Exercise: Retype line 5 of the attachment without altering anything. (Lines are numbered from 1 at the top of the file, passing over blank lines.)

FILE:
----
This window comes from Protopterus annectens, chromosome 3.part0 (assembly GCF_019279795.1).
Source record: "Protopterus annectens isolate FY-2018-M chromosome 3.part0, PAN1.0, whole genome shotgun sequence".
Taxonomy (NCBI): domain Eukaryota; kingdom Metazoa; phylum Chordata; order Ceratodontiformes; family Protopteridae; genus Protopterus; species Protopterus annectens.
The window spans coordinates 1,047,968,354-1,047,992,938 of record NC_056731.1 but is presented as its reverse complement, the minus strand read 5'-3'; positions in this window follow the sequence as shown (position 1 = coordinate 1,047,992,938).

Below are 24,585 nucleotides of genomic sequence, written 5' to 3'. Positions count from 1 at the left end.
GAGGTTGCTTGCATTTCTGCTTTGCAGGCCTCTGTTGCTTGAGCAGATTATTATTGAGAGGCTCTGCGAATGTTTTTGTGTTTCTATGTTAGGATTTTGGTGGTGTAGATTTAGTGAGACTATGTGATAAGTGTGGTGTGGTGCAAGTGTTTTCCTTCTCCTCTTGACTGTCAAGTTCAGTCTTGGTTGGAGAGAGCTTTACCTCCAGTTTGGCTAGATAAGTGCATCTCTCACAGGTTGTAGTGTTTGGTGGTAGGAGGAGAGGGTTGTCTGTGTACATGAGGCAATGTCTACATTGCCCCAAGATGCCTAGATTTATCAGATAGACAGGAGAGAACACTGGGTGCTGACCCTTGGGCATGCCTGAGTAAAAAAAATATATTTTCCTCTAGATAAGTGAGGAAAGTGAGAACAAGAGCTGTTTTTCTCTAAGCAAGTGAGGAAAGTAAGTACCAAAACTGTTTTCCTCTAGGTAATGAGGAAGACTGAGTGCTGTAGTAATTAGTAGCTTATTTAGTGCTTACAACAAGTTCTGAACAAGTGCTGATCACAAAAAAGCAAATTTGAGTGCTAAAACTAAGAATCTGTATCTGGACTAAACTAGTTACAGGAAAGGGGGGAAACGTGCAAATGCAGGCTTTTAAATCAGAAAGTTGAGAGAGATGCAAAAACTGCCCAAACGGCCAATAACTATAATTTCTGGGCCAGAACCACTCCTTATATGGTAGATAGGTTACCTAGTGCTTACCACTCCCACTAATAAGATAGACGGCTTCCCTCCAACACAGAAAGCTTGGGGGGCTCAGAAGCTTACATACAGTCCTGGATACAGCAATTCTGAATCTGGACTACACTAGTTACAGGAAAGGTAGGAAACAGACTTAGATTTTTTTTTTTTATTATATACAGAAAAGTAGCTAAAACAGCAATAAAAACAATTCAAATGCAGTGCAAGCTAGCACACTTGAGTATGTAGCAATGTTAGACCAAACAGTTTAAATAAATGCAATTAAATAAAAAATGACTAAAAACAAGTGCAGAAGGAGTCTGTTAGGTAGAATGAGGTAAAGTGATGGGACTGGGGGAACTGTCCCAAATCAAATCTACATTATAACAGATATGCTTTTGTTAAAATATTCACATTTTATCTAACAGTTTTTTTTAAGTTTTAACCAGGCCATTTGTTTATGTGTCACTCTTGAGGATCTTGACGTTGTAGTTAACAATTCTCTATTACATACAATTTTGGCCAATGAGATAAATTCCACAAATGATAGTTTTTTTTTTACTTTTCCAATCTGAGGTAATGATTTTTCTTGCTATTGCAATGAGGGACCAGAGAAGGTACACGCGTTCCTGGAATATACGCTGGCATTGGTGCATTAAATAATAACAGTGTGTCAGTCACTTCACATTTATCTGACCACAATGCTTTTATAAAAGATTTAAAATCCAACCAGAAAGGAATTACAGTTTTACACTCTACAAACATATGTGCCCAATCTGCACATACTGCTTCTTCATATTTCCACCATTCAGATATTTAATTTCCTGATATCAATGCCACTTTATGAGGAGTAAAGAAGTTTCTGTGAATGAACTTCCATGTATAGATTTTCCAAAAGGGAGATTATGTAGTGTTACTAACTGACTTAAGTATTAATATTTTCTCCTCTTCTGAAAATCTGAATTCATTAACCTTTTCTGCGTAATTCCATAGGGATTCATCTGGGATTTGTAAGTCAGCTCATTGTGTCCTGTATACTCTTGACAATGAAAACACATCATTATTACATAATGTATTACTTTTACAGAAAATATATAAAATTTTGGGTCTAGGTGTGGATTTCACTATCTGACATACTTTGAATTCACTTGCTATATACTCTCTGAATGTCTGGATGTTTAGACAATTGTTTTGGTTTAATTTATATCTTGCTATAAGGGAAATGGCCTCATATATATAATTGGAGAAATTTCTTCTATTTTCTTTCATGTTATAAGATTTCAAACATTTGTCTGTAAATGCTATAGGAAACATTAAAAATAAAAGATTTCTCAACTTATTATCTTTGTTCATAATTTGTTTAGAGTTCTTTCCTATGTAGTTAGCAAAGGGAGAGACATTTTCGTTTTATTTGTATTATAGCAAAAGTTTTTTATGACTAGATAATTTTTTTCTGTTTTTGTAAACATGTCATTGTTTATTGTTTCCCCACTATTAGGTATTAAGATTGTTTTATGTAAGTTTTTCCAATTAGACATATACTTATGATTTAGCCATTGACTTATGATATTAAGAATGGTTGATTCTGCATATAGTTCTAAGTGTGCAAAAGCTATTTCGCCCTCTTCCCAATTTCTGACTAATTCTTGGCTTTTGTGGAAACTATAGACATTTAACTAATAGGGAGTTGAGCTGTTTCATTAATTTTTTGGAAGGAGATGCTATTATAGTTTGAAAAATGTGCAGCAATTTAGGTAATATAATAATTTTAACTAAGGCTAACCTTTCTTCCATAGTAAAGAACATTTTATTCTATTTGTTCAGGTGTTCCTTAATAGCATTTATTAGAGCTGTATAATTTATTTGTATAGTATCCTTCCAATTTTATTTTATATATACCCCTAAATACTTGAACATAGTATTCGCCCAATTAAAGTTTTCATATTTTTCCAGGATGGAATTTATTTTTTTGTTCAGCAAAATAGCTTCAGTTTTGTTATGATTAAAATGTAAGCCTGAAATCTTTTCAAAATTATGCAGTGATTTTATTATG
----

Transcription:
Below are 24,585 nucleotides of genomic sequence, written 5' to 3'. Positions count from 1 at the left end.